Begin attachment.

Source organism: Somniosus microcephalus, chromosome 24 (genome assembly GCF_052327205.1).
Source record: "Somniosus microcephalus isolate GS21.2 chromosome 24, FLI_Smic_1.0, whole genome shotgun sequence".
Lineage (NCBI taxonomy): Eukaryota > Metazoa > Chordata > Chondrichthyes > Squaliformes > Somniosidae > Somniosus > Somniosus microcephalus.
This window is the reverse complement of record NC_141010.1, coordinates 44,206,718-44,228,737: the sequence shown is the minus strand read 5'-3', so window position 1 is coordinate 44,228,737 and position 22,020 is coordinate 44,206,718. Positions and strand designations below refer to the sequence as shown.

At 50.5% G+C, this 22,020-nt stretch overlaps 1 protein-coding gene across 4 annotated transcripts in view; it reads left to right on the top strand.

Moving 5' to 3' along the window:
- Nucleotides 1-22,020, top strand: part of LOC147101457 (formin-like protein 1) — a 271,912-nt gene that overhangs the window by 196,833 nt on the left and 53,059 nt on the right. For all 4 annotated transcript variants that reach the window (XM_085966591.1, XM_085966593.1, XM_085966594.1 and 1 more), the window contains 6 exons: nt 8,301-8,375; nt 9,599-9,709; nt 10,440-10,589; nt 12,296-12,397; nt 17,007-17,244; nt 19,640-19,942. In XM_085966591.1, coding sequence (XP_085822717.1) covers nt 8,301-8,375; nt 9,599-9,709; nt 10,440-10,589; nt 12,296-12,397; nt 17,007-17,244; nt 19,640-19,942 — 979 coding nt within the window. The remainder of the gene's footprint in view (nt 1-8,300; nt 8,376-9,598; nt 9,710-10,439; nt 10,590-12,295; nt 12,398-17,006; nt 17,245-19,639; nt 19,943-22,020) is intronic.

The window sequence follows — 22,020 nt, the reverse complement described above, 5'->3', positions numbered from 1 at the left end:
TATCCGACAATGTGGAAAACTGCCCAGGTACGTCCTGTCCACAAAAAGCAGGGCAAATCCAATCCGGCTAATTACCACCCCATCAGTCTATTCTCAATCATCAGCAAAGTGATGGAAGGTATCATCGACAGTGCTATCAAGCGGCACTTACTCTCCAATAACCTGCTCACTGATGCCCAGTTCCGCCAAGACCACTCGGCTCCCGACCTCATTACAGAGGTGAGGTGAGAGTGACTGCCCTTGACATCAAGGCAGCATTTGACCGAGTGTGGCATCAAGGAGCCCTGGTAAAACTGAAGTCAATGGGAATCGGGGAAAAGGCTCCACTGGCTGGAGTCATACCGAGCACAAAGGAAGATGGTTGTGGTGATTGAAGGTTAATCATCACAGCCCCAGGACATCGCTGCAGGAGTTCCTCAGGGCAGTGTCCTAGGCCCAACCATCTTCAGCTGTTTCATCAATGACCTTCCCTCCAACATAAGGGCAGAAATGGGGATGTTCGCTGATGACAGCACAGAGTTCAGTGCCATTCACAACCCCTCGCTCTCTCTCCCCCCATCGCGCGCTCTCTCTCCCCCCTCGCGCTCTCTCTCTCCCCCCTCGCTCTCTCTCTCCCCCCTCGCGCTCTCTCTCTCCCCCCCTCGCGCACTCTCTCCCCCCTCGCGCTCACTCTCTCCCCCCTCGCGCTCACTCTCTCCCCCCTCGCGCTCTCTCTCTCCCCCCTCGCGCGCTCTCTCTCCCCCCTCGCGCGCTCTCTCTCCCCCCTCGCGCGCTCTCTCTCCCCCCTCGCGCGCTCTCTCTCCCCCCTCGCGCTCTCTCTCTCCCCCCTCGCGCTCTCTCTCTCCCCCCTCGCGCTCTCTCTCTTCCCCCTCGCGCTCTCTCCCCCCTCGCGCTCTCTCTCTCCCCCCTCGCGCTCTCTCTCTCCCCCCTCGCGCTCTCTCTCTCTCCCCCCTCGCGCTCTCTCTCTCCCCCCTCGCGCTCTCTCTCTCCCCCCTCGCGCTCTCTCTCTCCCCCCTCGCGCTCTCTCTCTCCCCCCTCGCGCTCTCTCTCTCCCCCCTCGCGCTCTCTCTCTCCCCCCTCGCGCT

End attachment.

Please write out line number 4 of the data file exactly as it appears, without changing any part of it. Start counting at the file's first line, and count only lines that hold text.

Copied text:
This window is the reverse complement of record NC_141010.1, coordinates 44,206,718-44,228,737: the sequence shown is the minus strand read 5'-3', so window position 1 is coordinate 44,228,737 and position 22,020 is coordinate 44,206,718. Positions and strand designations below refer to the sequence as shown.